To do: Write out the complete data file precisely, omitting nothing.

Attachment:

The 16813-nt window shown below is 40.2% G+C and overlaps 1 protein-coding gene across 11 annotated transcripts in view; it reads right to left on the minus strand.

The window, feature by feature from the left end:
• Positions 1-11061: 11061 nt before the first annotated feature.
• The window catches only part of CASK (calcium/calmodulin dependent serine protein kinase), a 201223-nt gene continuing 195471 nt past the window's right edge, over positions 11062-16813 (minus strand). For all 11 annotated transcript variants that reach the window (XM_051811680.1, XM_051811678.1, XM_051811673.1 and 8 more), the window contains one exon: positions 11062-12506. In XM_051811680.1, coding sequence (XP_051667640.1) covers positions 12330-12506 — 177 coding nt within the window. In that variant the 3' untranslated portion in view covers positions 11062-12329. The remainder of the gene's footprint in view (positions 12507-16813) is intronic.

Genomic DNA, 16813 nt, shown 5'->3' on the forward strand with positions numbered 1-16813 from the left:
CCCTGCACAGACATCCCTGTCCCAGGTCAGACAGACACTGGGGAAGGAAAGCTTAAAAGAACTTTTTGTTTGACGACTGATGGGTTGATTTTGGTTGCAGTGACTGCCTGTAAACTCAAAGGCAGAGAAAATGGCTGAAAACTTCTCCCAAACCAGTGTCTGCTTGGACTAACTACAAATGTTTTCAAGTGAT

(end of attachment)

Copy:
The 16813-nt window shown below is 40.2% G+C and overlaps 1 protein-coding gene across 11 annotated transcripts in view; it reads right to left on the minus strand.

The window, feature by feature from the left end:
• Positions 1-11061: 11061 nt before the first annotated feature.
• The window catches only part of CASK (calcium/calmodulin dependent serine protein kinase), a 201223-nt gene continuing 195471 nt past the window's right edge, over positions 11062-16813 (minus strand). For all 11 annotated transcript variants that reach the window (XM_051811680.1, XM_051811678.1, XM_051811673.1 and 8 more), the window contains one exon: positions 11062-12506. In XM_051811680.1, coding sequence (XP_051667640.1) covers positions 12330-12506 — 177 coding nt within the window. In that variant the 3' untranslated portion in view covers positions 11062-12329. The remainder of the gene's footprint in view (positions 12507-16813) is intronic.

Genomic DNA, 16813 nt, shown 5'->3' on the forward strand with positions numbered 1-16813 from the left:
CCCTGCACAGACATCCCTGTCCCAGGTCAGACAGACACTGGGGAAGGAAAGCTTAAAAGAACTTTTTGTTTGACGACTGATGGGTTGATTTTGGTTGCAGTGACTGCCTGTAAACTCAAAGGCAGAGAAAATGGCTGAAAACTTCTCCCAAACCAGTGTCTGCTTGGACTAACTACAAATGTTTTCAAGTGAT